Being Agile is becoming more and more of a big deal for long-term company success. And though it may have started with software development back in early 2000 (in theory), today, it’s a bit more than that. 🚀
Agile is a fairly logical approach to project management; fundamentally, it’s about becoming more adaptive and being able to respond to change quickly. And though there are various ways to approach Agile development; Scrum and Kanban are pretty much the two most popular ways to go about it.
Both Scrum and Kanban methodologies have their advantages, but at the end of the day, no methodology can be separated from context: your team and the products you’re building.
What you'll find in this article:
- What Scrum is: the framework, values, events, teams and glossary.
- Kanban: what it is, how it started, how to implement it, and what the roles are.
- A little comparison: Kanban vs. Scrum
- Scrumban: the methodology, the process, advantages and disadvantages, and so on.
- Scrumban vs. Kanban vs. Scrum
What is Scrum?
Scrum is a framework based on lean thinking and designed for developing and maintaining complex products. Scrum describes a set of meetings, tools and roles that intertwine to help teams plan and manage work.
Scrum, like any Agile methodology, uses an iterative, incremental approach to predict and manage risk by engaging people. After all, Scrum is a framework that helps teams work together better.
Why is Scrum so popular?
While it seems that Scrum is made for software development teams, its ways and principles can be applied to countless types of teamwork; it’s one of the reasons Scrum is so popular.
Where does the name for Scrum come from?
Scrum gets its name from rugby; yes 😁 and it has a really interesting story actually; here’s if you want to know more about Scrum’s connection to rugby.
What are the Scrum pillars?
Scrum is based on 3 pillars: transparency, inspection and adaptation. Fundamentally, Scrum is about looking at progress in a way that is pragmatic (as opposed to building fictitious plans) while inspecting things along the way and making changes as per the need; all the while shifting the culture towards Agility.
Everyone involved in doing the work and those who benefit from it should have full visibility over work and process.
To detect problems early on, product backlog, sprint backlog and increments progress (or as we call them Scrum artifacts) should be inspected often.
Without adjustments being made quickly to minimize the losses, inspection can be useless. Adaptation is easier when people self-manage.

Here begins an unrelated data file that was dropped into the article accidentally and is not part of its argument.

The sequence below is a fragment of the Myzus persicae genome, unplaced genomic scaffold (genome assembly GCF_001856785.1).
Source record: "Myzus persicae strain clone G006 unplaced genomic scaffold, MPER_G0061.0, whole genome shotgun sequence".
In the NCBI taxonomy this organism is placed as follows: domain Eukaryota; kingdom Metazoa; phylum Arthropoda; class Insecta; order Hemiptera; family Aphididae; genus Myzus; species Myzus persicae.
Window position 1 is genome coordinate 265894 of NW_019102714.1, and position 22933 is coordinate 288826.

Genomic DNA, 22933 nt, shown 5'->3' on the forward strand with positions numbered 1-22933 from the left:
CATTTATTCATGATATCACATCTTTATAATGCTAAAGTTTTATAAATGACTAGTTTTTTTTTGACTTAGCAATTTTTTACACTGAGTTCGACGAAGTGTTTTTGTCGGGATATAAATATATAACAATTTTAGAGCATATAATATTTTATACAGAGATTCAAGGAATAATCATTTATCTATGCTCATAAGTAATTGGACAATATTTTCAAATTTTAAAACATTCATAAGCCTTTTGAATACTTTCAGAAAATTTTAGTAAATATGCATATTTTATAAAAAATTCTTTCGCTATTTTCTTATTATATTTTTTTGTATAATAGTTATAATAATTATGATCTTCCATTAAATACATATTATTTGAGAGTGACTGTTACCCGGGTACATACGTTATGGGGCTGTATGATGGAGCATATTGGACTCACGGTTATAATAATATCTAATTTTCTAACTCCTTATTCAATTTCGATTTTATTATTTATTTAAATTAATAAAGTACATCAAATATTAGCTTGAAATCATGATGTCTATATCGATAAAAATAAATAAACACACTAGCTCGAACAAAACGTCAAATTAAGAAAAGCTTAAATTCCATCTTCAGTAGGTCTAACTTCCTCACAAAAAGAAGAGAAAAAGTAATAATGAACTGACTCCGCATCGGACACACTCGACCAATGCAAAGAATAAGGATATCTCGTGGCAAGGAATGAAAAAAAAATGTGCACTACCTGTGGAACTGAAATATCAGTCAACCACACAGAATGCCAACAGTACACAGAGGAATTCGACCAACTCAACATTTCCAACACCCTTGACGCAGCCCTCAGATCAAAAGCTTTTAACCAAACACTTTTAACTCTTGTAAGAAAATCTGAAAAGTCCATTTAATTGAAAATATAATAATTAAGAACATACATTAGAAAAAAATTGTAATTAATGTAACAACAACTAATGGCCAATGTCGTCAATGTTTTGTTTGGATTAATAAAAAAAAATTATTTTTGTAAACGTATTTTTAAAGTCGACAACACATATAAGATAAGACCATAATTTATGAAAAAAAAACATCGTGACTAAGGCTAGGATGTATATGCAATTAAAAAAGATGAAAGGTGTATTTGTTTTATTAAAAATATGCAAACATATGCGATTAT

What is the Scrum process?
In the Scrum environment, the Scrum master is boss; they basically host the work space.
The process is simple:
- The product owner organizes the work for the product backlog, then prioritizes backlog items with the team.
- Collaboration happens with the Scrum team to create a sprint plan.
- Developers pick the product backlog items they want to include.
- Backlog items are turned into increments of value, valuable work produced by developers during a Sprint.
- When the work is done, the Scrum team and stakeholders inspect the results, adjust, then adapt for the next sprint.
- Process is repeated.
What is the Scrum framework?
The Scrum framework is incomplete (on purpose) and built upon by the people using it; countless processes and methods can be used within the space. The framework works around current practices to make them better, or simply bypasses them.
What is a Scrum team?
The Scrum team is made of a Scrum master, product owner and a number of developers, typically 10 or less people. There are no hierarchies or sub-teams within a Scrum team, and everyone has one objective at a time: the product goal. People self-manage which means that they internally choose who does what, when and how.
If you’re interested in knowing more about the Scrum team and how things work in detail, here’s the article for it.
Developers create the plan for the Sprint and Sprint backlog.
2. Product Owner
The Product Owner manages and prioritizes the product backlog, then communicates the product goal.
3. Scrum Master
The Scrum Master establishes Scrum within the organization, and is responsible for how effective a Scrum team is.
What is a sprint?
The Sprint is the central piece of any Scrum; it’s where ideas turn into something valuable. A Sprint has a fixed length of one month or less, starting right after the last Sprint finishes, and it encompasses everything you need to achieve the Product goal; that includes sprint planning, daily scrums, sprint review, and sprint retrospective.
Sprint Planning is the first step in any Sprint; it’s where you lay out the work to be performed, resulting in collaboration of the entire Scrum team.
The Daily Scrum is a 15-minute event for developers and the Scrum team, where we look at the progress toward the Sprint goal and adapt the Sprint backlog accordingly.
The Sprint review is where the Scrum team presents the results to key stakeholders, the Product goal gets discussed, and where we inspect the outcome of the Sprint and see how to adapt to changes.
The purpose of the Sprint retrospective is to see how to increase quality and efficiency. This is where the inspection goes as to the last Sprint, with regards to people, process, interaction, tools and so on.
Now, when it comes to Kanban vs. Scrum, we’re talking about two strategies to implement Agile. While Scrum is based on short, structured work sprints, Kanban is more continuous as a methodology.
With respect to their principles, both Scrum and Kanban are pretty much the same; it’s in how they implement Agile that makes the difference.
What is Kanban?
Kanban is an Agile way to visualize work and mazimize efficiency by reducing the time it takes to take a project from start to finish. It’s a systematic, lean way to work in teams by pulling Kanban cards (work items) through an actual process that ensures continuous delivery.
The Kanban method is designed to cut into bits and pieces, any complicated problem with interdependent workflows, and visualize those bits on a shared board in real-time. It helps align priorities among the team while maintaining focus.
How did Kanban start?
Kanban came about as a scheduling system for Toyota’s lean manufacturing processes in the late 1940s. Back then, the standard approach was to produce goods then push them onto the market, instead of producing goods based on customer demand (like in the case of Toyota).
As a concept however, it came about via Japanese businessmen who learnt from American supermarkets; where restocking was happening according to shelf space available, rather than supply. This enabled them to prevent waste and the loss of item value over time.